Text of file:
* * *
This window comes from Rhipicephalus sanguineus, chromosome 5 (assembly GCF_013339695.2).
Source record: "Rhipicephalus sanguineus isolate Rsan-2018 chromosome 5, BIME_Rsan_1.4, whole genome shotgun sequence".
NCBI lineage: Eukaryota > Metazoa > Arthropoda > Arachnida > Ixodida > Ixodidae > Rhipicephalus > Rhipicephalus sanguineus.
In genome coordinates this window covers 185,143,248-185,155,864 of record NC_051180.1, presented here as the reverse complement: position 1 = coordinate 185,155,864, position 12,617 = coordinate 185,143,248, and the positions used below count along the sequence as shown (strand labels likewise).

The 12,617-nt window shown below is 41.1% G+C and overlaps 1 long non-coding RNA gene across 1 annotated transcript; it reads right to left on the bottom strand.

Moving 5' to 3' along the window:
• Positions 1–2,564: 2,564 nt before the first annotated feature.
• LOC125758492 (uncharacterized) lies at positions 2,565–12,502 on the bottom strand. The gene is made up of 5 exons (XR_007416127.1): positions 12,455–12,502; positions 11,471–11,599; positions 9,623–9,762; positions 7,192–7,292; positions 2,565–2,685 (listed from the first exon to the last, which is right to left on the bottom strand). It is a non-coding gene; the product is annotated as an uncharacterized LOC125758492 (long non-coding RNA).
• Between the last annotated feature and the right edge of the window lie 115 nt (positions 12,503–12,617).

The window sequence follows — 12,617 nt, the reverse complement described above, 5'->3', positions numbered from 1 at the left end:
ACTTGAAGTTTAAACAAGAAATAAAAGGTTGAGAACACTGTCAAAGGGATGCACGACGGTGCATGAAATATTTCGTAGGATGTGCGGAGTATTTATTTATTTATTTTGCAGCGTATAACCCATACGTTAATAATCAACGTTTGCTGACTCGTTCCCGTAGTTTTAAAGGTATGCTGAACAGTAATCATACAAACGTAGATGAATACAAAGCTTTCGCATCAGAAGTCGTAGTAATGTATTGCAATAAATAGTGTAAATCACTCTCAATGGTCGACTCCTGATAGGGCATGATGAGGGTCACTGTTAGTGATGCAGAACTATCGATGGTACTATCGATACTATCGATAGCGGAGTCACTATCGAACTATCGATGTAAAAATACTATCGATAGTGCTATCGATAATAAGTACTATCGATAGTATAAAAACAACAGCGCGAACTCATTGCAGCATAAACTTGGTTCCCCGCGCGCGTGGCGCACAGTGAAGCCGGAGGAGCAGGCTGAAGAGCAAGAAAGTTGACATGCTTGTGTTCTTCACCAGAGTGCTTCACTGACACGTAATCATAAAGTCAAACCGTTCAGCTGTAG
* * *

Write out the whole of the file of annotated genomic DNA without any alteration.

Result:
This window comes from Rhipicephalus sanguineus, chromosome 5 (assembly GCF_013339695.2).
Source record: "Rhipicephalus sanguineus isolate Rsan-2018 chromosome 5, BIME_Rsan_1.4, whole genome shotgun sequence".
NCBI lineage: Eukaryota > Metazoa > Arthropoda > Arachnida > Ixodida > Ixodidae > Rhipicephalus > Rhipicephalus sanguineus.
In genome coordinates this window covers 185,143,248-185,155,864 of record NC_051180.1, presented here as the reverse complement: position 1 = coordinate 185,155,864, position 12,617 = coordinate 185,143,248, and the positions used below count along the sequence as shown (strand labels likewise).

The 12,617-nt window shown below is 41.1% G+C and overlaps 1 long non-coding RNA gene across 1 annotated transcript; it reads right to left on the bottom strand.

Moving 5' to 3' along the window:
• Positions 1–2,564: 2,564 nt before the first annotated feature.
• LOC125758492 (uncharacterized) lies at positions 2,565–12,502 on the bottom strand. The gene is made up of 5 exons (XR_007416127.1): positions 12,455–12,502; positions 11,471–11,599; positions 9,623–9,762; positions 7,192–7,292; positions 2,565–2,685 (listed from the first exon to the last, which is right to left on the bottom strand). It is a non-coding gene; the product is annotated as an uncharacterized LOC125758492 (long non-coding RNA).
• Between the last annotated feature and the right edge of the window lie 115 nt (positions 12,503–12,617).

The window sequence follows — 12,617 nt, the reverse complement described above, 5'->3', positions numbered from 1 at the left end:
ACTTGAAGTTTAAACAAGAAATAAAAGGTTGAGAACACTGTCAAAGGGATGCACGACGGTGCATGAAATATTTCGTAGGATGTGCGGAGTATTTATTTATTTATTTTGCAGCGTATAACCCATACGTTAATAATCAACGTTTGCTGACTCGTTCCCGTAGTTTTAAAGGTATGCTGAACAGTAATCATACAAACGTAGATGAATACAAAGCTTTCGCATCAGAAGTCGTAGTAATGTATTGCAATAAATAGTGTAAATCACTCTCAATGGTCGACTCCTGATAGGGCATGATGAGGGTCACTGTTAGTGATGCAGAACTATCGATGGTACTATCGATACTATCGATAGCGGAGTCACTATCGAACTATCGATGTAAAAATACTATCGATAGTGCTATCGATAATAAGTACTATCGATAGTATAAAAACAACAGCGCGAACTCATTGCAGCATAAACTTGGTTCCCCGCGCGCGTGGCGCACAGTGAAGCCGGAGGAGCAGGCTGAAGAGCAAGAAAGTTGACATGCTTGTGTTCTTCACCAGAGTGCTTCACTGACACGTAATCATAAAGTCAAACCGTTCAGCTGTAG